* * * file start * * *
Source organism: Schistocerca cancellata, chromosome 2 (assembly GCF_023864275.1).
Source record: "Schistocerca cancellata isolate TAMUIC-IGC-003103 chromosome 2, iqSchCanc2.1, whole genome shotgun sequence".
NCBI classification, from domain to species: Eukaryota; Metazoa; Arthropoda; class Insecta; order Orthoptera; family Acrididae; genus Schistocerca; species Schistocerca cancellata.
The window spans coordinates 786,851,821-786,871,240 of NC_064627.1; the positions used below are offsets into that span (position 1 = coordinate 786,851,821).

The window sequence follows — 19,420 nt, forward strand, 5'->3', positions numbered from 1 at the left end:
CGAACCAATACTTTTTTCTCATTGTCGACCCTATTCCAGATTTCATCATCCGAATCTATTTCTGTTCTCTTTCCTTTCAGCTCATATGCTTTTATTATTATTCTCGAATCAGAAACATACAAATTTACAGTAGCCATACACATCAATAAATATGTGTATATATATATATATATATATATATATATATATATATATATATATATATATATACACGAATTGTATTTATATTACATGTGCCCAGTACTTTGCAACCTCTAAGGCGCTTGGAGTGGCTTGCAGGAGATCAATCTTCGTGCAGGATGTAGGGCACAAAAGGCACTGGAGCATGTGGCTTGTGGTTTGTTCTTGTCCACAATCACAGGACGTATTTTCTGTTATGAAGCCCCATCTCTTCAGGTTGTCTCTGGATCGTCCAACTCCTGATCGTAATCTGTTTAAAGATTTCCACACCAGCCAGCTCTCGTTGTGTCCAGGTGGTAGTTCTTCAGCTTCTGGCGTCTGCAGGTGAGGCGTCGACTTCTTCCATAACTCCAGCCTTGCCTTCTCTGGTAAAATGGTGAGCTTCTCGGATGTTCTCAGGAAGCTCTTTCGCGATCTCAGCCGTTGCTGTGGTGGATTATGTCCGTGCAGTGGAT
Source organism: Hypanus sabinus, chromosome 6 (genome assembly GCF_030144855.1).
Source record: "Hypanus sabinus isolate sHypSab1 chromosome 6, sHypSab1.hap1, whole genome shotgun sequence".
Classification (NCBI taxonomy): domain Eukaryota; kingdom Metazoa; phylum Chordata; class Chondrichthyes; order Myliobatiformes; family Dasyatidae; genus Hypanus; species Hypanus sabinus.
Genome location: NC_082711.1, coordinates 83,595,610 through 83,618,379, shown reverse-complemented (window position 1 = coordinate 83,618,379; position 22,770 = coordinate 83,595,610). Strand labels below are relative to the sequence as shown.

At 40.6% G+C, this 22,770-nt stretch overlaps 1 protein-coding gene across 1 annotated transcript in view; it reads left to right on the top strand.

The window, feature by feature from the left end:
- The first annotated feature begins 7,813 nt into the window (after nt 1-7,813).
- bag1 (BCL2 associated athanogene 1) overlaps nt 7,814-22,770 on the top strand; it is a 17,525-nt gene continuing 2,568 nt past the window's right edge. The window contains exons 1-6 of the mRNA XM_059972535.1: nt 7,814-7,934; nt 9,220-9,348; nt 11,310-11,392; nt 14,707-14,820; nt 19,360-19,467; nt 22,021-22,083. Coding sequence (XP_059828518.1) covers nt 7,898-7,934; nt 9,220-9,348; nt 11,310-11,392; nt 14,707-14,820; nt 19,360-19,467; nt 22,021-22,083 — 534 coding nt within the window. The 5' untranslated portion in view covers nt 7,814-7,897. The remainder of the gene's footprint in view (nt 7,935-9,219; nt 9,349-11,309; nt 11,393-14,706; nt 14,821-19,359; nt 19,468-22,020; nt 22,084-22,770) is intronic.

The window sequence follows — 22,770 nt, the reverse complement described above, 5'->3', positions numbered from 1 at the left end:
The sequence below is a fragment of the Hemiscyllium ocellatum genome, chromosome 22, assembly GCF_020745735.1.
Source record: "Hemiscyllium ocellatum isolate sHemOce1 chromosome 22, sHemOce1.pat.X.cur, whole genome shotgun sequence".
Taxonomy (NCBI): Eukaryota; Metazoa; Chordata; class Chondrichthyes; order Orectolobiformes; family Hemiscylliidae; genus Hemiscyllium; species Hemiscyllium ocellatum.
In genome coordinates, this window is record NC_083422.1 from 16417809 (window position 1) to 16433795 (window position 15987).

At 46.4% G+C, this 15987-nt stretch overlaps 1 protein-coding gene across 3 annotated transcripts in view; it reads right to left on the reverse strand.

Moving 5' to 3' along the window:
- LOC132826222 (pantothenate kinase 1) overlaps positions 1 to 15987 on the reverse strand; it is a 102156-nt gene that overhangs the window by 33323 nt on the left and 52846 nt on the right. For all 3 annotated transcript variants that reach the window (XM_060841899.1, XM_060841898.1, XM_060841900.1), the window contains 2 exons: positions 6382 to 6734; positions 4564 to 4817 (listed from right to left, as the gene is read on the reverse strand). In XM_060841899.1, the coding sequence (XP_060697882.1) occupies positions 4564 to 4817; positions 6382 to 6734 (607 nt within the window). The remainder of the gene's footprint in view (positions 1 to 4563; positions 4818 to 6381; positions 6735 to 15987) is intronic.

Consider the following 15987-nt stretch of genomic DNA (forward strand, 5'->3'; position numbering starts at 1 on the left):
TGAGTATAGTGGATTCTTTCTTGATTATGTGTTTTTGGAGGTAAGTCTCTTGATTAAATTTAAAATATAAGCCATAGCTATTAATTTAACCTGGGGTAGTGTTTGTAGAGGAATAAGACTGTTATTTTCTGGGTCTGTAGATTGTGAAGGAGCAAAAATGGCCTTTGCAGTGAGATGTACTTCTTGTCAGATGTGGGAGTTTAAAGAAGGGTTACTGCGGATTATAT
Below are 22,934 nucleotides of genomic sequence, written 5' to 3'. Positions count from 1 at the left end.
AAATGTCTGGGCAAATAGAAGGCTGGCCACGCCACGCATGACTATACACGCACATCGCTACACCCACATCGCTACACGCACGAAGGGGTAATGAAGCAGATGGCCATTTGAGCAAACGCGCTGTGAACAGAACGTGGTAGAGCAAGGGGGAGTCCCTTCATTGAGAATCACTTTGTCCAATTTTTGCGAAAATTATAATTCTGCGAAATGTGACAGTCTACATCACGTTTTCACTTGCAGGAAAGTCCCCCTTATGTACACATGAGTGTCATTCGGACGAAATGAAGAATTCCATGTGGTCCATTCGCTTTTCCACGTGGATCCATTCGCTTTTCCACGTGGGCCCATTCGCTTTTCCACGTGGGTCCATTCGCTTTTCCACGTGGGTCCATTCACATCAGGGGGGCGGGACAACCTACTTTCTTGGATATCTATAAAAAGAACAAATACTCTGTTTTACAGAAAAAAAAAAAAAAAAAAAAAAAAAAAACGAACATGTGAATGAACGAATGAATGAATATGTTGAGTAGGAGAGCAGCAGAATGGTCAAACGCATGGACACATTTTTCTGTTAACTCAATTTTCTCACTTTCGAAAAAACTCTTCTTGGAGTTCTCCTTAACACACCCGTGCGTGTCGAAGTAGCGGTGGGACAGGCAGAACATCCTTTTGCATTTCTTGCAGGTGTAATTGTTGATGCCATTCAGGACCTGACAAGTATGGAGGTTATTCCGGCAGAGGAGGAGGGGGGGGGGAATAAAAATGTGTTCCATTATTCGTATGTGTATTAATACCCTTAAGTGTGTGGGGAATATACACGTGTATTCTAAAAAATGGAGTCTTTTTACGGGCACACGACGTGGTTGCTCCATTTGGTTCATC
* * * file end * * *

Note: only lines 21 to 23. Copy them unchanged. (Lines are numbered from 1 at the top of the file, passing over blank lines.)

Moving 5' to 3' along the window:
- LOC132826222 (pantothenate kinase 1) overlaps positions 1 to 15987 on the reverse strand; it is a 102156-nt gene that overhangs the window by 33323 nt on the left and 52846 nt on the right. For all 3 annotated transcript variants that reach the window (XM_060841899.1, XM_060841898.1, XM_060841900.1), the window contains 2 exons: positions 6382 to 6734; positions 4564 to 4817 (listed from right to left, as the gene is read on the reverse strand). In XM_060841899.1, the coding sequence (XP_060697882.1) occupies positions 4564 to 4817; positions 6382 to 6734 (607 nt within the window). The remainder of the gene's footprint in view (positions 1 to 4563; positions 4818 to 6381; positions 6735 to 15987) is intronic.

Consider the following 15987-nt stretch of genomic DNA (forward strand, 5'->3'; position numbering starts at 1 on the left):